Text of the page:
Over the last century, the U.S. defined the emerging requirements of The Global Marketplace:
- Free Cultural Relating,
- Free Enterprise Economics,
- Free Participative Governance.
These are the requirements for entry into the 21st century marketplace. They also define the American Mission. Historically, this is how the U.S.A. was rated by subject-matter experts in 2000.
Simply stated, a nation must relate culturally—within, between and among cultures—in order to join The Global Marketplace. American leaders have always set their goals high on Cultural Relating (See Figure 1). Even transitionally when they retreated to independency or competitiveness, they never surrendered the ideas of collaborative relating. While their definitions of interdependency may have been limited, they were nevertheless striving toward it.
In 2000, the U.S. was rated at level 4.0 on Cultural Relating, reflecting its commitment to collaboration without real motivation for interdependency (perhaps as a function of the conflict of individualism with consensus), except within rare homogeneous cultural groupings.
Figure 1. Levels of The Freedom Functions (2000)
The U.S.A. has been dedicated to Free Enterprise at the highest levels. Succinctly, the U.S. Constitution, protecting private property and, in an amended form, civil and economic liberties, provides a strong foundation for the nation’s free and dynamic economy. In addition, the U.S. has taken the leadership in promoting free trade, not only with neighbors in the Western Hemisphere but with nations around the world. While not yet having realized its mission of Universal Free Enterprise, the U.S. has been the world leader, par excellence.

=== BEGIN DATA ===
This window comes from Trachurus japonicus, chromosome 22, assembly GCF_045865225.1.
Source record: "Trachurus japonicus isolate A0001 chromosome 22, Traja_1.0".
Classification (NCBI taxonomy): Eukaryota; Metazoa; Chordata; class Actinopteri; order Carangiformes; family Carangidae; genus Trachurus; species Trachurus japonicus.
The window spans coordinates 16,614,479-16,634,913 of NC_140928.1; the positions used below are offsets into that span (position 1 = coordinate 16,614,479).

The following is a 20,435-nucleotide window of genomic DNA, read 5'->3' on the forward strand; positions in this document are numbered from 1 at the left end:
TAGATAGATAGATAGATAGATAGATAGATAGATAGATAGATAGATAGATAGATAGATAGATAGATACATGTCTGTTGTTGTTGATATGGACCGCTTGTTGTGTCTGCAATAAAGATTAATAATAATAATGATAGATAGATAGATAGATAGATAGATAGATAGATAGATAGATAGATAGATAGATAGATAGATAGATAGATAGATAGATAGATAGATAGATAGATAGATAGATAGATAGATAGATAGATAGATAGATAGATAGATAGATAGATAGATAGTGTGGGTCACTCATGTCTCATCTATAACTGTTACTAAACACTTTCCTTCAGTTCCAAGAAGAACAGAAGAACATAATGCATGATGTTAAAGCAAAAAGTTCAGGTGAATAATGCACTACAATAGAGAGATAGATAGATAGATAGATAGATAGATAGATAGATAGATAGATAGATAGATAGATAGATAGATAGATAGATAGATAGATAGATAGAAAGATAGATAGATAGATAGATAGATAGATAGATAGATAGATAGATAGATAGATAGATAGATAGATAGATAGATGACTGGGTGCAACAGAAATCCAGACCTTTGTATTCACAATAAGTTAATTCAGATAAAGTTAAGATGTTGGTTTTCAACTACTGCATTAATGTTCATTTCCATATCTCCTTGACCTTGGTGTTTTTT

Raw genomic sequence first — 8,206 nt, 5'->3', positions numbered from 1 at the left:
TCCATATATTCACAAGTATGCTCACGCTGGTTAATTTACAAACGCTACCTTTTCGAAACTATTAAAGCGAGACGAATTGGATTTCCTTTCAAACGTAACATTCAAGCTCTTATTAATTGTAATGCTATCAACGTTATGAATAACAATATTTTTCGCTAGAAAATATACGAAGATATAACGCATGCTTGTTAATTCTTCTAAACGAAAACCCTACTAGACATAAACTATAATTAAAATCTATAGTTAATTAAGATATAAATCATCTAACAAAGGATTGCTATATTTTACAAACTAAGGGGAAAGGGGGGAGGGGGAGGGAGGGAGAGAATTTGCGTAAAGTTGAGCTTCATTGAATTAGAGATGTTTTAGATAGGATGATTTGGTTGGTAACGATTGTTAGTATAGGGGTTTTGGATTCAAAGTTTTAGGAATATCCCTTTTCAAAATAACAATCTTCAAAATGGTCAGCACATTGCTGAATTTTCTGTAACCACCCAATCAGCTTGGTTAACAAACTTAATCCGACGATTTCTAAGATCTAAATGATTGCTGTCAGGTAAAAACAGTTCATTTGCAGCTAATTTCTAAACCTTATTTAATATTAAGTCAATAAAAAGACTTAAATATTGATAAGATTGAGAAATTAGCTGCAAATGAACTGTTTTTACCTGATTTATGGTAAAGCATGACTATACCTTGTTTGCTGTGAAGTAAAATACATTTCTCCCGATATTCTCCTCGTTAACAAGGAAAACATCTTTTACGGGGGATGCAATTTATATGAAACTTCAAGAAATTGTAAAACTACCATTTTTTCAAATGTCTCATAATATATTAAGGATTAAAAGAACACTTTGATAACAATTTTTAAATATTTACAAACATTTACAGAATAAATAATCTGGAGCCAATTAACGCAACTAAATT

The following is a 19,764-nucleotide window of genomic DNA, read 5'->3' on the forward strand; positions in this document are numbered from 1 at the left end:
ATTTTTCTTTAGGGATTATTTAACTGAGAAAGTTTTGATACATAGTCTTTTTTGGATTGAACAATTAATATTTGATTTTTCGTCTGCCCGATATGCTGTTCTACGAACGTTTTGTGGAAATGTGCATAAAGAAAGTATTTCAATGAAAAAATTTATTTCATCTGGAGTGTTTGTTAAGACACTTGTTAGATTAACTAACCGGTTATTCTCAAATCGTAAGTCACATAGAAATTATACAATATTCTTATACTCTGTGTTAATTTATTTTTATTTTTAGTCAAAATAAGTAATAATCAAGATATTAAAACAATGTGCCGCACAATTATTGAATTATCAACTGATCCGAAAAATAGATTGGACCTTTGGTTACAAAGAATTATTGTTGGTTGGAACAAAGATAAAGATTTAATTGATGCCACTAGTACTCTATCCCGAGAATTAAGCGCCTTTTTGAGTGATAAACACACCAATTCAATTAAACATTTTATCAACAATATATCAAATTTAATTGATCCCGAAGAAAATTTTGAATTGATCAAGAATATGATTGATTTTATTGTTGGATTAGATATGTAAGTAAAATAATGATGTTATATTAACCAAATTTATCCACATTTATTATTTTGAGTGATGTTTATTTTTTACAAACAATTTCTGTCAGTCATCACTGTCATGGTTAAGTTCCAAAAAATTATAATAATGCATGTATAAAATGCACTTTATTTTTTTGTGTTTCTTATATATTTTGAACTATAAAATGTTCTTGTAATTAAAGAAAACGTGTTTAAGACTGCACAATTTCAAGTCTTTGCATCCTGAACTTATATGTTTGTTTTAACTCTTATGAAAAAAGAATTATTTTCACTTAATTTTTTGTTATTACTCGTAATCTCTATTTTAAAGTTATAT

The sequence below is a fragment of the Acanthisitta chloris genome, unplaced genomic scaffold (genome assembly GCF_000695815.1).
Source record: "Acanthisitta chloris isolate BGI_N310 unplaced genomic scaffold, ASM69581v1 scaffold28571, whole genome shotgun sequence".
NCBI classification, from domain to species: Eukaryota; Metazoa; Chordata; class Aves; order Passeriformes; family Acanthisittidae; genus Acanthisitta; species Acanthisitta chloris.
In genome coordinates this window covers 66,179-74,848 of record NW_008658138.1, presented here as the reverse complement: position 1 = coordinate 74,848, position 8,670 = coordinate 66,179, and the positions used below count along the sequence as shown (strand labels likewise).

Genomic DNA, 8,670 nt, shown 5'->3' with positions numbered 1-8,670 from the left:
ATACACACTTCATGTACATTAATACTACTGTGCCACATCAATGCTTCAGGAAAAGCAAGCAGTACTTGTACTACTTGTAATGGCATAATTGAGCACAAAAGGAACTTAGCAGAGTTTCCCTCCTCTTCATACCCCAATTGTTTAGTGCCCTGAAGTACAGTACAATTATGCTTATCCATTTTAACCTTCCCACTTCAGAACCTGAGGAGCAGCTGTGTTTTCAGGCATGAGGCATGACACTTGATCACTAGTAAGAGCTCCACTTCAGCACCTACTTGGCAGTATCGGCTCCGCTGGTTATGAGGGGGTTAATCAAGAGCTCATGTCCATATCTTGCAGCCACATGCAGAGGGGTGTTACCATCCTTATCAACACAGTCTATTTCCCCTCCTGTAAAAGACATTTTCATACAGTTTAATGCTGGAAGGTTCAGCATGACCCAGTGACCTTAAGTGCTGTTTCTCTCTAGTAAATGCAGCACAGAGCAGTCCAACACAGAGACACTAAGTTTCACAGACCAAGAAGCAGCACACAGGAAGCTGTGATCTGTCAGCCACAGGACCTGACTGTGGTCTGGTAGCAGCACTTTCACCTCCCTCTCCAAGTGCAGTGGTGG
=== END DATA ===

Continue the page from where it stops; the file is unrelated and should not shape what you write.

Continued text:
In 2000, the U.S. was rated at level 5.0 on Free Enterprise, reflecting its aspirations for reciprocal trade at the highest levels (See again Figure 1). Whatever the obstacles, and however they were resolved through Collaborative Processing, there would be no vision of The Global Marketplace without America’s highly initiative leadership; there would be no standards for Prosperity and, thus, for the evolution of the American and World Civilization!
The U.S. has also been dedicated to Participative Governance at high levels. While its citizens are guaranteed pre-potent policymaking functions by the U.S. Constitution, its representative democracy often migrates into a “role reversal” where citizens serve politicians and bureaucrats. Nowhere has American promotion of democracy been more problematic than in attempts to impose it upon foreign cultures. Participating begins with relating to other’s frames of reference before empowering them to achieve their own unique purposes. That is the true nature of democracy. There is no freedom without empowerment! There is no empowerment without relating!
In 2000, the U.S. was rated at level 3.5 on Participative Governance (See again Figure 1), reflecting the inconsistent nature of its attempts at making representative governance work; stumbling that led precipitously to representative self-aggrandizement; stumbling that yields disastrously to authoritarianism by default.
To sum, in 2000, the U.S. received relatively high ratings on The Freedom Functions:
- Collaborative Relating,
- Free Enterprise Economics,
- Mixed Representative and Authoritarian Governance.
The good news was that, however “ugly” externally, the U.S. continued to relate collaboratively internally and with friends and neighbors. Moreover, the U.S. was convergent externally and internally with its path-finding Free Enterprise Mission. The bad news was protecting a democratic image in an authoritarian manner externally while meaningful participative governance was dissembling internally.